3. i cant really tell but you seem to be hinting that the law ought only to apply to Tesco as they are evil and money making and that we should think of the dale farm residents as the pensioners. the law is supposed to be blind and frankly i believe planning law is very much set up with the notion its better to ask forgiveness than ask permission and i believe it ought to be vigorously enforced in all cases.

    if we did rip down half a tesco and house extensions, order the restoration of listed buildings ravaged because somewhat felt like it, then people might not think they can just do as they please.

  4. Wonderful post! And very refreshing after reading the horrendous diatribe about Dale Farm and the Travellers. I thought I might go and put my head through a brick wall if I read or heard the sentence, ‘They are Travellers, so why don’t they travel?’ one more bloody time (excuse my language).

    The law, with regards to the Traveller and Gypsy community does not apply equally at all. As you quite rightly pointed out, Tesco being an example. A place I will not shop in on principle. That they only get 20% of planning applications approved (if they are lucky) compared to 90% from ‘the right sort’ of people. They have very restrictive laws which don’t really enable them the ability to travel very easily at all. They do not enjoy the ‘freedoms’ they once had a long time ago. And as they have said themselves, the world is changing and they want a place to stay where they can educate their children and look after the sick and infirm (providing we have an NHS left at all of course – but that’s another topic). And why not? Surely that is a basic human right. And yes, they do pay tax! No they don’t steal your children and there is absolutely no evidence, non, to say that crime rises when the Travellers and Gypsies settle. In fact quite the opposite can occur in a well maintained, well run local authority site, where there is open and honest communication and discussion between the Travelling community and the local residents. In fact it can enrich a place if everyone makes an effort.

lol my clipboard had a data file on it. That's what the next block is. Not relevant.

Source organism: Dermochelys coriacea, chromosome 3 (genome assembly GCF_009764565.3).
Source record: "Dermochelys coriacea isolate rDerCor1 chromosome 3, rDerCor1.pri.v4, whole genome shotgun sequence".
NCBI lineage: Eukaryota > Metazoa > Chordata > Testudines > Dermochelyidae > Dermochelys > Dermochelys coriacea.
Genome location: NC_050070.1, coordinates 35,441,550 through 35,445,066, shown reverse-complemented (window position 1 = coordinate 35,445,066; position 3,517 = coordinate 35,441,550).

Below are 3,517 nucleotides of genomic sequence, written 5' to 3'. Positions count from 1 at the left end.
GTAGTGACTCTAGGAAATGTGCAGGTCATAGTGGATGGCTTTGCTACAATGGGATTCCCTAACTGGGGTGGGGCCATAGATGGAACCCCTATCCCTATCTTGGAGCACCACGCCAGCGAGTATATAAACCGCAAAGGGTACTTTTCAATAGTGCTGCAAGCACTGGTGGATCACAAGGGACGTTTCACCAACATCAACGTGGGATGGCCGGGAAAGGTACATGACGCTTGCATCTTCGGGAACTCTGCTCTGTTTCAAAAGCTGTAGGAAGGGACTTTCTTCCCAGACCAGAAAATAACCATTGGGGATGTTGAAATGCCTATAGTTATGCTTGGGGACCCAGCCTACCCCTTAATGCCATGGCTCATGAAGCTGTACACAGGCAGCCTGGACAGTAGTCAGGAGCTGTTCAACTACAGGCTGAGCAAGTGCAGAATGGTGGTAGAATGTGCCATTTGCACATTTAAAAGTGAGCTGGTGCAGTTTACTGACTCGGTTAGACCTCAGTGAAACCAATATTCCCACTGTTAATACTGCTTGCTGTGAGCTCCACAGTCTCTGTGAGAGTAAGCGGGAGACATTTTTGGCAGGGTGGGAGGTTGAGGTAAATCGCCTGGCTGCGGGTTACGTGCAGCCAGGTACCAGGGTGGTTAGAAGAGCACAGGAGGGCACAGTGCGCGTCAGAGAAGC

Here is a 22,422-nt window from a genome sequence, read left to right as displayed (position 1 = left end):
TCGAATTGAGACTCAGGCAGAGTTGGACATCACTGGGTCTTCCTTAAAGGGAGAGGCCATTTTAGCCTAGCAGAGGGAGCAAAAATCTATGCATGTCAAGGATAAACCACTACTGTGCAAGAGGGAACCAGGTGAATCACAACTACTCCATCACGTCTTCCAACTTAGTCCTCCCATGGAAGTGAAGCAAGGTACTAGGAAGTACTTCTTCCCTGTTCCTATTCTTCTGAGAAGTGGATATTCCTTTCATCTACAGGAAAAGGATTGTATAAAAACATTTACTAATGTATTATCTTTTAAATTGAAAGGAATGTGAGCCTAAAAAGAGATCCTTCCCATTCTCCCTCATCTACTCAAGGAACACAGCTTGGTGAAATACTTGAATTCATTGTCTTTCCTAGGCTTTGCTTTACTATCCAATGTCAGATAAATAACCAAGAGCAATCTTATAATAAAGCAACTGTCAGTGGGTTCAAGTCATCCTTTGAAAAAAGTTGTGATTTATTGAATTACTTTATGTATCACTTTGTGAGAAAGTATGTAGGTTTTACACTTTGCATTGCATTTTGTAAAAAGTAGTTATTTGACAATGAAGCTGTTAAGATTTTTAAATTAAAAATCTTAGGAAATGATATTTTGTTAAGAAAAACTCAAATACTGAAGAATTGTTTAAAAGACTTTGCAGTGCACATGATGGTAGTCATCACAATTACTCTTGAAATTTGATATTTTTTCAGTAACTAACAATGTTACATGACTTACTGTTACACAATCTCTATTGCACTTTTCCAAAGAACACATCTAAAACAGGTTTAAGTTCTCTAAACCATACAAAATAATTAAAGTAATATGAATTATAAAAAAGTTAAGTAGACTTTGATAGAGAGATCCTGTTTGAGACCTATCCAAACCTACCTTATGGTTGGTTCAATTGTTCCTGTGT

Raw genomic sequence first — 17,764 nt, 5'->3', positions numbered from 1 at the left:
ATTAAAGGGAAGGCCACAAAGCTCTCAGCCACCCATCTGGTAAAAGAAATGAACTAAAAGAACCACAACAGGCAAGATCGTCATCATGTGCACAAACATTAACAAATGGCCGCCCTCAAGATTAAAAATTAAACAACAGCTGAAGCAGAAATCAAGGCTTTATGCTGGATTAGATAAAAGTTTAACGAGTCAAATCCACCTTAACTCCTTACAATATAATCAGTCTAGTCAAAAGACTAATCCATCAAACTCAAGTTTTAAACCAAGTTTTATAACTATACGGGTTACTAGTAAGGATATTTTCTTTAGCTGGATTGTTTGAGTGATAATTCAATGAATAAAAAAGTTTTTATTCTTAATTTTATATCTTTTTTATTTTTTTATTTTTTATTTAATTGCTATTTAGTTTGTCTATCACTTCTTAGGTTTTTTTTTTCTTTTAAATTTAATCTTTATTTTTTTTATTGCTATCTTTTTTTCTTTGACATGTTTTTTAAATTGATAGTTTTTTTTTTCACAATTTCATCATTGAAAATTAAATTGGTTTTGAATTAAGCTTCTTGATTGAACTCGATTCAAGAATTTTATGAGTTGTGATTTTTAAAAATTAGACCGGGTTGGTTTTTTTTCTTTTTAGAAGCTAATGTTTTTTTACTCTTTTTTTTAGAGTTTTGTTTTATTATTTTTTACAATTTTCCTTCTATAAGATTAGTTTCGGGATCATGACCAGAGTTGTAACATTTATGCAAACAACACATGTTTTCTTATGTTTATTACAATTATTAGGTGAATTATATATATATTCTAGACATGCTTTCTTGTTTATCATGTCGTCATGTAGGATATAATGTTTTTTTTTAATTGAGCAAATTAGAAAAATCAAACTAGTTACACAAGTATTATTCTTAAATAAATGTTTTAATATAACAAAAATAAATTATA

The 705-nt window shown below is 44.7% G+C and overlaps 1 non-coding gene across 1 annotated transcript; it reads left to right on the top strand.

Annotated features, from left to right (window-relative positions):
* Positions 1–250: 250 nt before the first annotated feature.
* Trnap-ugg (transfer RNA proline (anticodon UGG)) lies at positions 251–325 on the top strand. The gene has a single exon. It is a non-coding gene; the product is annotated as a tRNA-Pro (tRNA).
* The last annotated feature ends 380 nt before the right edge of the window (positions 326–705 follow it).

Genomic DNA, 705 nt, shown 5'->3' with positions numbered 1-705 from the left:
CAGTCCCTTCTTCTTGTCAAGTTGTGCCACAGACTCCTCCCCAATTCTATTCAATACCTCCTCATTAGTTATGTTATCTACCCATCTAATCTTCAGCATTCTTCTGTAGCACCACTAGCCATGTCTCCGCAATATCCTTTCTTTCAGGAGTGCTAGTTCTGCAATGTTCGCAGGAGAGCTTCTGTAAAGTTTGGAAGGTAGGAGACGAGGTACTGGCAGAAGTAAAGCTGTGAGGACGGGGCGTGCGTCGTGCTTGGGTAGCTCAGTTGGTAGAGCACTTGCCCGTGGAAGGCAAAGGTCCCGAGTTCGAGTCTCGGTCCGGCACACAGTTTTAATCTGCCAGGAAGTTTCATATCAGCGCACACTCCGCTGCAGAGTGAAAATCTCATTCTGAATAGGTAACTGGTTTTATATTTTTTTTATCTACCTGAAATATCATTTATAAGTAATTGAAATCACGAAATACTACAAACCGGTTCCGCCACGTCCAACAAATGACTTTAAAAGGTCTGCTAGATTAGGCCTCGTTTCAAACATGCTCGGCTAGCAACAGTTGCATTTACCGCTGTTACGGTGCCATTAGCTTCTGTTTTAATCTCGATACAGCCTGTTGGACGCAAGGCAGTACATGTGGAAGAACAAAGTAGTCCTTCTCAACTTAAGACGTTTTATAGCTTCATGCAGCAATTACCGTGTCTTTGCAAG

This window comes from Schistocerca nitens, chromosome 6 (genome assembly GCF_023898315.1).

Apologies for going on a bit. But we have an example in my part of the world that is happening as I type. In Wyre Forest there is a huge outcry against newly proposed sites for Travellers, Gypsies and Showmen.

    One of the proposed sites is an old disused school at the end of my road, which has to be demolished anyway. We went along to the meeting, my husband and I, where ITV were duly filming the reactions.They are apparently going up and down the UK to gauge people’s feelings on this matter and will be on the Tonight programme next Thursday if anyone is interested, but as it’s the media, I don’t expect it to be particularly fair or unbiased. Roughly 250 people there, when asked who opposed it every hand shot up. When asked who would support it, there was just us two, as far as I could see. My husband bravely got a chance to speak, while sensitively accepting the neighbours concerns he went about dispelling (as best as he could) the myths and fears surrounding these communities, citing facts and figures etc and was so ‘booed and rubbished’ that the chairman had to remind people that this was a democracy. He carried on and mentioned Tesco (which everyone had to grudgingly agree with) and asked them all to go and look at the Joseph Rowntree Foundation who did an in-depth study about this. There is now another meeting a mile up the road tonight about another site, and there is again one woman and her husband much like ourselves preparing to stand up to the NIMBYs and racists. I wish them good luck. That makes 4 of us anyway, oh and 3 Vicars who have spoken openly about this in the local paper. The stupid thing is, Wyre Forest and Stourport nearby, have had Traveller and Gypsy families living amongst us since year dot. They work here, go to school here, we probably bump into a member of their community on a regular basis without even realising it. And as my husband pointed out, has anyone bothered to ask them what they would like to do?

    I can’t decide personally which is worse, there’s not a lot between them I suppose. Racism is abhorrent, vile and totally uncalled for and downright dangerous. Nimbyism is based on fear, bullshit and a holier than thou attitude, also abhorrent and completely unnecessary.